Think or do. It’s one or the other

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We’re simple creatures.

Drawing a house-fly in a urinal reduces spillage by 80%; it gives men something to aim at.
A deli taster counter with six choices of jam leads to a 30% purchase rate. When the number of jams is increased to 24, the number of purchases reduces to 3%.

Why?

It’s all about energy. Understanding, prioritizing and deciding take a lot of energy. So does action. Doing one, leaves less energy for the others. J.C. Welsh showed that while people are thinking really hard, the physical force they can exert reduces by as much as 50% [1]! Simplicity works because, in reducing the demands on the brain, it leaves more capacity for action. In the deli counter example, when people tasted the 24 jams, it took so much energy to identify their favourite that they had no energy left to decide to buy it!

So if simplicity is good, and our lives and organizations are ever more complex, is that bad?

The Second Law of Thermodynamics states that entropy is increasing. Entropy can be described as the level of disorder. It turns out that pretty much any action in a system increases the level of entropy or disorder, it’s unavoidable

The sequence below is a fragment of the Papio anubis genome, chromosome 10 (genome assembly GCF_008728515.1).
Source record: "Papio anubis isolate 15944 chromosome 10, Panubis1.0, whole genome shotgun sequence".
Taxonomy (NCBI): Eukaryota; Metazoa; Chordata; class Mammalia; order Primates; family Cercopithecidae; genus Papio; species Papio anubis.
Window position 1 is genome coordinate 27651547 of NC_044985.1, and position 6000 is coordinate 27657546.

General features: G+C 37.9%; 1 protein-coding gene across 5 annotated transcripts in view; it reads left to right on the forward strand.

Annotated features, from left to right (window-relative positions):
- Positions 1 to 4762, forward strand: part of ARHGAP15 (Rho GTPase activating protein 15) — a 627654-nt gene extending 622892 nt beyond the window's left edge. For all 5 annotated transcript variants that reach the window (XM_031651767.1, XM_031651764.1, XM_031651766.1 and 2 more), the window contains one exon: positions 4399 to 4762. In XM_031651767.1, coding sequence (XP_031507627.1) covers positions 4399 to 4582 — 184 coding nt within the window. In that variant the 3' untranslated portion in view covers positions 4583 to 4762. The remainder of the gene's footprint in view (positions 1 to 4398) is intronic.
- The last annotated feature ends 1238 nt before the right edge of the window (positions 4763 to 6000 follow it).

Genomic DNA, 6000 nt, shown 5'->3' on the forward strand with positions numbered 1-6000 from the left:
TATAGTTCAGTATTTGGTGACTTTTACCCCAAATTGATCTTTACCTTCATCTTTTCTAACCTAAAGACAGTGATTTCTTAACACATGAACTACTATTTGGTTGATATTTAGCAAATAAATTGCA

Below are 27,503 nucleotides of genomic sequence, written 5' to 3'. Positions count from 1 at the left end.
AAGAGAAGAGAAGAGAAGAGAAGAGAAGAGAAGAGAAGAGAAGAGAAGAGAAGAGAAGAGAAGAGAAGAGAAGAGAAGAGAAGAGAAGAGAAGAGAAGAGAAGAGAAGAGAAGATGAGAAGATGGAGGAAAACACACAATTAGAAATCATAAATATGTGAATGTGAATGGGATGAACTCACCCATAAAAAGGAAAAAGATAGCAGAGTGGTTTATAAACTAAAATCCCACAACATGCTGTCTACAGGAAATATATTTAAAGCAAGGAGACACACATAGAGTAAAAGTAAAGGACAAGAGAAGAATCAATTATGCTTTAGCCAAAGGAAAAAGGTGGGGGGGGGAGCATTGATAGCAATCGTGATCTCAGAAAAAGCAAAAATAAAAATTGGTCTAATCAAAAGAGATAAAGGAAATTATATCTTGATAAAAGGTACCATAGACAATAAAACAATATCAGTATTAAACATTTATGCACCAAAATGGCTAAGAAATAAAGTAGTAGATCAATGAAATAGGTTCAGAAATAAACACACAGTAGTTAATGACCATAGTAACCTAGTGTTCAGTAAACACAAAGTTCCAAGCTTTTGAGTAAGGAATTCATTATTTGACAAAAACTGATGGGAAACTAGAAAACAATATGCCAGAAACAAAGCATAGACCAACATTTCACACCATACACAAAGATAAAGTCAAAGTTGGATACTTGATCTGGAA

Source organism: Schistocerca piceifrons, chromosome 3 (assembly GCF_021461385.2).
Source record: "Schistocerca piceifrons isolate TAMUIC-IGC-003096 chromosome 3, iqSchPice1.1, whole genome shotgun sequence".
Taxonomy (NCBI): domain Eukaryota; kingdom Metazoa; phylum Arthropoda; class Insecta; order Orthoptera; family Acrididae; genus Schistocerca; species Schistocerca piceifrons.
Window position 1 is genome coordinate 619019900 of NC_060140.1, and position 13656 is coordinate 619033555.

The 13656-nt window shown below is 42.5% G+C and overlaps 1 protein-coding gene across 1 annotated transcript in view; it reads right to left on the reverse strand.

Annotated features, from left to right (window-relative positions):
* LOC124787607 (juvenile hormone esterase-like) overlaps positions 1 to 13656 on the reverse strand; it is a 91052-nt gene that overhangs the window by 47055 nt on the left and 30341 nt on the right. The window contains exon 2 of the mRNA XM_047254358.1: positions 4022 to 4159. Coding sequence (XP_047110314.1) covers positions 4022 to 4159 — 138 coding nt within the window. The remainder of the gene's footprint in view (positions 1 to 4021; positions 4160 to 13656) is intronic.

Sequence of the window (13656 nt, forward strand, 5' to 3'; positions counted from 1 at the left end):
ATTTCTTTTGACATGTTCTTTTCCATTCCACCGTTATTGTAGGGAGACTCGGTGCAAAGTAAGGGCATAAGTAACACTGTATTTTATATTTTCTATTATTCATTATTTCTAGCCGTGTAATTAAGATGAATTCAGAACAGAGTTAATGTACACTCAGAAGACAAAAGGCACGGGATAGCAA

I got to thinking about complexity in this light. I realized that complexity isn’t bad; it’s just life. Describing complexity as anything other than a law of nature is meaningless. We interact with the world and complexity happens; an inevitable bi-product of our activity. What matters is not the level of complexity, but what we do with it. Our challenge as individuals or as organizations is to make meaning from the chaos, to translate it into words of one syllable…and in so doing, to move people. As one executive I worked with recently said: “Our complexity is not our customer’s problem”

So when Steve Booth-Butterfield and Bill Reger, professors at West Virginia University, ran a public health campaign, they kept their message simple. They didn’t encourage people to ‘eat more healthily’ since there are too many decisions involved in this. They found if an average American does nothing else other than switch from full fat to 1% milk, their daily intake of saturated fats would drop below the U.S Department of Agriculture recommended levels. Consequently they boiled a hugely complex message down to a single action: buy 1% milk. Their campaign made it simple for the local population to act. The sales of 1% milk rose by 42% as a result

No matter how complex your world, if you want action from yourself or others, make sure there isn’t too much thinking involved. Keep it simple

What’s your 1% milk?

 

[1] J.C. Welch (1898) ‘On the measurement of mental activity through muscular activity and the determination of a constant attention’, American Journal of Physiology, Volume 1, pp 283-306

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